Hilary Mantel’s new novel brings Thomas Cromwell across the finish line

How suitably some writers come named. Muriel Spark, of the scorching short fiction. Judy Blume, of stories of young girls coming of age. Ann Patchett, in whose work families desperately try to repair their tattered ties.

Then there is Hilary Mantel, the author of several books, including an acclaimed suite of set in Tudor England, in whose own name can be discerned her themes — of cloaking and secrecy, the weight of responsibility — and, as it happens, the particular pleasure of submitting to her lavish and gory imagination.

When a hawk makes a kill, it drapes its wings over its prey, concealing it from other predators. This gesture is called “mantling,” and it’s a fine description of reading Mantel’s work. The world is blotted out as you are enveloped in the sweep of a story rich with conquest, conspiracy and mazy human psychology.

The Mirror and the Light is the triumphant capstone to Mantel’s trilogy on Thomas Cromwell, the son of a blacksmith who rose to become the consigliere of Henry VIII and architect of the English Reformation. It’s a story that could be the stuff of venerable and fusty historical fiction, but Mantel clears away the cobwebs.

The curtain here rises on Cromwell in 1536. He is 50 years old, rich beyond all his imagining and very much alone. A sickness carried off his wife and two daughters years ago. He is the king’s chief confidant and fixer, although his primary duty is now “to get the king new wives and dispose of the old”. He admits: “I am running out of ladies.”

Henry is desperate for a male heir. He divorced his first wife, Katherine of Aragon — forcing a split between Rome and the Church of England. His second wife, Anne Boleyn, mother of Elizabeth and the charismatic antagonist of the first two novels, has been beheaded for adultery. Cromwell was instrumental in bringing Anne to trial, which we saw in the second volume, Bring Up the Bodies. He rounded up her alleged lovers (including her brother) and squeezed out confessions. Whether they were true or trumped up is never known.

When The Mirror and the Light begins, Cromwell has never been more beloved to the king, who is now free to marry the docile Jane Seymour. It is the beginning of Cromwell’s undoing. A man who has worked in the shadows is now too visible, envied and feared. Tax rebellions spring up in the north. There’s a movement to advance Henry’s first child, Mary, as his heir. Seymour dies, after producing a son, and another wife must be sought. Cromwell chooses one for the king, and chooses badly. Anne of Cleves, selected to broker an alliance with Germany, cannot hide her distaste for Henry. Worry and guilt begin to gnaw at Cromwell. “Dead queens blink at him, from behind their broken mirrors.” Wolves gather outside his door.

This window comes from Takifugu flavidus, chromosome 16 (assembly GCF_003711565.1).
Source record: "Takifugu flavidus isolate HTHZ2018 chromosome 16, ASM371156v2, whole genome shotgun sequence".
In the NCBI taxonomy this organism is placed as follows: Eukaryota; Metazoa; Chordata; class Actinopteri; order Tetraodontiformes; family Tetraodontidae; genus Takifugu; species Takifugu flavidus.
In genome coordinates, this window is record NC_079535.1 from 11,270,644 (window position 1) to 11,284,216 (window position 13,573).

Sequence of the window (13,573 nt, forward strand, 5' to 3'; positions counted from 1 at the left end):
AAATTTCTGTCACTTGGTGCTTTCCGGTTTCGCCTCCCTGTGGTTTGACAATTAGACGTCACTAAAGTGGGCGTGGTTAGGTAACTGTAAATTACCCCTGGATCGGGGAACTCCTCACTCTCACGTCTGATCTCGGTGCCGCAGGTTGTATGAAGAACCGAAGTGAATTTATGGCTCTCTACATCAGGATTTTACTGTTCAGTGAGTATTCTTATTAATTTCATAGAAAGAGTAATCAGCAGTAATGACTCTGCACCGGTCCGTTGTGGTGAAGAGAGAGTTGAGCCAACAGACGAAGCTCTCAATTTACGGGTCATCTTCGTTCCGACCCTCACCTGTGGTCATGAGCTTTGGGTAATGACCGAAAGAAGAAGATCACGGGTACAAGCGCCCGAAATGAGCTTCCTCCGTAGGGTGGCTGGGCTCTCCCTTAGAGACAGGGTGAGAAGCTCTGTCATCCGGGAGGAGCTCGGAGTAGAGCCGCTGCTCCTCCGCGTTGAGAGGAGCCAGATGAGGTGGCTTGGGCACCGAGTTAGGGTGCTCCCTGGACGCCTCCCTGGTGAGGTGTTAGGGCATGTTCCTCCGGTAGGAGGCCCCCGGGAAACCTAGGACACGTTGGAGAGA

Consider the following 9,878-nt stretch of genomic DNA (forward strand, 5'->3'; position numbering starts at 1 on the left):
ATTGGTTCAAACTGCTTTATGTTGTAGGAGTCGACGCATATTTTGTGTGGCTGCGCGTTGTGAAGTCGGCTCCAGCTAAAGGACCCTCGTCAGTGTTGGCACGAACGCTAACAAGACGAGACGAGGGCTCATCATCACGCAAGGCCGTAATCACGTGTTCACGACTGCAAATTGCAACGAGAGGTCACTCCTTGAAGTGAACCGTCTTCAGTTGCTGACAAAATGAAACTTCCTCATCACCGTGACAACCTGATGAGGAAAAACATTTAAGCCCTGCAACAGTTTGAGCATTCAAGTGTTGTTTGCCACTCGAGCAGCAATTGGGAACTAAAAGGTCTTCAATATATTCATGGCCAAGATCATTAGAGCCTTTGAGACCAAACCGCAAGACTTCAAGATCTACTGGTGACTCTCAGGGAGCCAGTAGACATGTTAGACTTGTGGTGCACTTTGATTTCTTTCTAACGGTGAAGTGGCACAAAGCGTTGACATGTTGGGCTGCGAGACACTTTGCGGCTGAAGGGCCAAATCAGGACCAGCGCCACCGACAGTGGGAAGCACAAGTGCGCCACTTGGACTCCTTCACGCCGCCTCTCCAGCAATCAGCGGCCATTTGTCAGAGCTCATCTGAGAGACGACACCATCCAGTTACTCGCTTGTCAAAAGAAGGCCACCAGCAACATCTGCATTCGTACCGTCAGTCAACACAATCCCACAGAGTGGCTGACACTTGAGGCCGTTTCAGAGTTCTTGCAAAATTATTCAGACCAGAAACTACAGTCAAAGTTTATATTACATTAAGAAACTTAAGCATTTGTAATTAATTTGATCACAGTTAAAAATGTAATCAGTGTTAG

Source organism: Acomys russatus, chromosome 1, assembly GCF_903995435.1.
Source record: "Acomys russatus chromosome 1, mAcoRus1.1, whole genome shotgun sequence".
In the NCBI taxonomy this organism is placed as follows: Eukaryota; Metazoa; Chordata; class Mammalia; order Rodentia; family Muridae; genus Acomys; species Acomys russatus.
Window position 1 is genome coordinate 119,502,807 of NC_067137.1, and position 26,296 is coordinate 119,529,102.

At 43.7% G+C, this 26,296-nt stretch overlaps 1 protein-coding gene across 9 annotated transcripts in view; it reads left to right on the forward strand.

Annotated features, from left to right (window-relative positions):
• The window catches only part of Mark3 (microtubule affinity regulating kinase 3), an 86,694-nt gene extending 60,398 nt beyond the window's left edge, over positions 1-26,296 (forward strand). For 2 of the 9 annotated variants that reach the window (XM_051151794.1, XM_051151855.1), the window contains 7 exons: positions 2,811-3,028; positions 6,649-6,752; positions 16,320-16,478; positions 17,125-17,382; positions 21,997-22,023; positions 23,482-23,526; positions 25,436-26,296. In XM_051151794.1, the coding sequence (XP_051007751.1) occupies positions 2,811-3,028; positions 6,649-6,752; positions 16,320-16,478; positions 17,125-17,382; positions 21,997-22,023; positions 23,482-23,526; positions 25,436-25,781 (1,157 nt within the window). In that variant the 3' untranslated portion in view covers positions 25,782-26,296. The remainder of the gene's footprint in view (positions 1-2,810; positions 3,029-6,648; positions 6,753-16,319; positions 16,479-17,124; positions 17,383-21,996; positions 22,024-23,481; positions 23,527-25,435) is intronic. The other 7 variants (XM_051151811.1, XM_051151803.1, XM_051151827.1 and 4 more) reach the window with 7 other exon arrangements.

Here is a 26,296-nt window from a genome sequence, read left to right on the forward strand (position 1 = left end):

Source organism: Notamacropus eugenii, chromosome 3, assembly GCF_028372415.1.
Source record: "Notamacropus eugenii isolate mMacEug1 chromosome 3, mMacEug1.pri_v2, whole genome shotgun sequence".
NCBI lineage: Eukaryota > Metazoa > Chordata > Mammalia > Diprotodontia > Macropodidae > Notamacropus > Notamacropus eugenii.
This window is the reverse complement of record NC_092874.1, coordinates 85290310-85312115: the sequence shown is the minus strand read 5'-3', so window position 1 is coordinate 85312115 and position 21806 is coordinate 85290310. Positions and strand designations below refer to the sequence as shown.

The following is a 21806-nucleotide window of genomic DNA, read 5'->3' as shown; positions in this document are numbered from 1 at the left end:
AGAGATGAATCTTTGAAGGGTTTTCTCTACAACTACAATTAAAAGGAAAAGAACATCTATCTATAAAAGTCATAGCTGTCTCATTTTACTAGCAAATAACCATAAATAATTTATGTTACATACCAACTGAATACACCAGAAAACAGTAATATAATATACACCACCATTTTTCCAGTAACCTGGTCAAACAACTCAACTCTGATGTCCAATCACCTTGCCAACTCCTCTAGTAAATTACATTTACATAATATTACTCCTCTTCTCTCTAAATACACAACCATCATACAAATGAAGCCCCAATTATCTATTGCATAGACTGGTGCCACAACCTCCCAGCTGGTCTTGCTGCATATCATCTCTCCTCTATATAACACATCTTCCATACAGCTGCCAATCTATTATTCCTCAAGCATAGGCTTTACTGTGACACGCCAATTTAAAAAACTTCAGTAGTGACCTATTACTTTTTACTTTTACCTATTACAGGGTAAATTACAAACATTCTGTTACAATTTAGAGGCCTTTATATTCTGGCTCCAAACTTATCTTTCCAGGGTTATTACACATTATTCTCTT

This is the longest book in the series, the most mournful — and the slackest. It lacks the formal play (and humour) of Wolf Hall and the ruthless compression of Bring Up the Bodies, which tracked the events of just one year, culminating in Boleyn’s beheading.

The startling, bony style of the first two has been abandoned. The prose is plush, the sentences longer and more adorned, tricked out with little tassels and extended metaphors. Even as certain pages proved a slog, certain scenes repetitive, even as I entertained heretical thoughts about pruning certain sections, or striking them entirely, these choices follow a certain logic.

For more than a decade, Mantel has immersed her readers in the life of Cromwell, writing very close to the historical record and correcting the record where she has deemed necessary. It is too facile to regard the man as a Machiavellian monster of self-interest, she has argued. In his road-building projects that employed the poor lie the foundations of the welfare state. The son of a blacksmith broke with the orthodoxy of the time to insist that poverty was the product of circumstance, not character. But the magnetism of these derives not from its mountain of facts but from its elisions — all those gaps in our knowledge and understanding. How do we square Cromwell’s cruelty with his intense, almost disabling desire to protect the vulnerable, all the lost, “roaring boys” he gave quarter and instruction? Has any character seen women, liked women, enjoyed their conversation and stratagems quite so much as he? Has anyone used them with such cold efficiency?

When we praise characters, we often say they “feel real”. But the enduring characters are always elusive. No more so than with Cromwell, one of literature’s great ambiguous characters. Till the end, he is full of surprises. When the wolves finally catch up to him and haul him off to the Tower of London on charges of treason, the plot and arrest are handled so smoothly, he can’t help but marvel: “You would think he had done it himself.”

© 2020 The New York Times

The Mirror and The Light

Author: Hillary Mantel

Publisher: Fourth Estate/HarperCollins

Price: Rs 799

Pages: 912

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